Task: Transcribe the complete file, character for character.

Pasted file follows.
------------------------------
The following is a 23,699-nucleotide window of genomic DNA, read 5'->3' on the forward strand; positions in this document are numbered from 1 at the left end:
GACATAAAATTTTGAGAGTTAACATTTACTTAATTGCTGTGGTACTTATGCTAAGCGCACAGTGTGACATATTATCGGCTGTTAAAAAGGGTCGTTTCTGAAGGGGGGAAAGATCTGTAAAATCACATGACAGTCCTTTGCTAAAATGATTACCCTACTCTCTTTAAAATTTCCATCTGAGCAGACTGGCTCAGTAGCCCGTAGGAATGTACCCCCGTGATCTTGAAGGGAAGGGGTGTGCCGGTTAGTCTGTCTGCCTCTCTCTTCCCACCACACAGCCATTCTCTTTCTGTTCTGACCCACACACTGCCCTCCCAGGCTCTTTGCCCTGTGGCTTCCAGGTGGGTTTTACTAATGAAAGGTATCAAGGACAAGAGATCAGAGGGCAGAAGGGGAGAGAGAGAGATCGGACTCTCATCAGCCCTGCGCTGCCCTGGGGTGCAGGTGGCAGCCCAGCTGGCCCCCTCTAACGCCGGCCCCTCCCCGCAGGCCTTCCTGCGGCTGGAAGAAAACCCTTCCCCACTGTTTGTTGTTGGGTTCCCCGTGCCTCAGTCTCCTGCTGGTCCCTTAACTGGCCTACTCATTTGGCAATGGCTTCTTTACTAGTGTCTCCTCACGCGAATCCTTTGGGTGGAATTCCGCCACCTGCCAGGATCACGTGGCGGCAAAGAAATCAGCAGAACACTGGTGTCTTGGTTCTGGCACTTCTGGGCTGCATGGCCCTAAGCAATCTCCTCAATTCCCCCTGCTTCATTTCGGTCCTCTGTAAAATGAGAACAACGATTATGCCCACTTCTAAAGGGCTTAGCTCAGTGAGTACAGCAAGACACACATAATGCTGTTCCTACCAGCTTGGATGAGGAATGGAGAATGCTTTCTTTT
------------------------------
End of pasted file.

The following is a 23,699-nucleotide window of genomic DNA, read 5'->3' on the forward strand; positions in this document are numbered from 1 at the left end:
GACATAAAATTTTGAGAGTTAACATTTACTTAATTGCTGTGGTACTTATGCTAAGCGCACAGTGTGACATATTATCGGCTGTTAAAAAGGGTCGTTTCTGAAGGGGGGAAAGATCTGTAAAATCACATGACAGTCCTTTGCTAAAATGATTACCCTACTCTCTTTAAAATTTCCATCTGAGCAGACTGGCTCAGTAGCCCGTAGGAATGTACCCCCGTGATCTTGAAGGGAAGGGGTGTGCCGGTTAGTCTGTCTGCCTCTCTCTTCCCACCACACAGCCATTCTCTTTCTGTTCTGACCCACACACTGCCCTCCCAGGCTCTTTGCCCTGTGGCTTCCAGGTGGGTTTTACTAATGAAAGGTATCAAGGACAAGAGATCAGAGGGCAGAAGGGGAGAGAGAGAGATCGGACTCTCATCAGCCCTGCGCTGCCCTGGGGTGCAGGTGGCAGCCCAGCTGGCCCCCTCTAACGCCGGCCCCTCCCCGCAGGCCTTCCTGCGGCTGGAAGAAAACCCTTCCCCACTGTTTGTTGTTGGGTTCCCCGTGCCTCAGTCTCCTGCTGGTCCCTTAACTGGCCTACTCATTTGGCAATGGCTTCTTTACTAGTGTCTCCTCACGCGAATCCTTTGGGTGGAATTCCGCCACCTGCCAGGATCACGTGGCGGCAAAGAAATCAGCAGAACACTGGTGTCTTGGTTCTGGCACTTCTGGGCTGCATGGCCCTAAGCAATCTCCTCAATTCCCCCTGCTTCATTTCGGTCCTCTGTAAAATGAGAACAACGATTATGCCCACTTCTAAAGGGCTTAGCTCAGTGAGTACAGCAAGACACACATAATGCTGTTCCTACCAGCTTGGATGAGGAATGGAGAATGCTTTCTTTT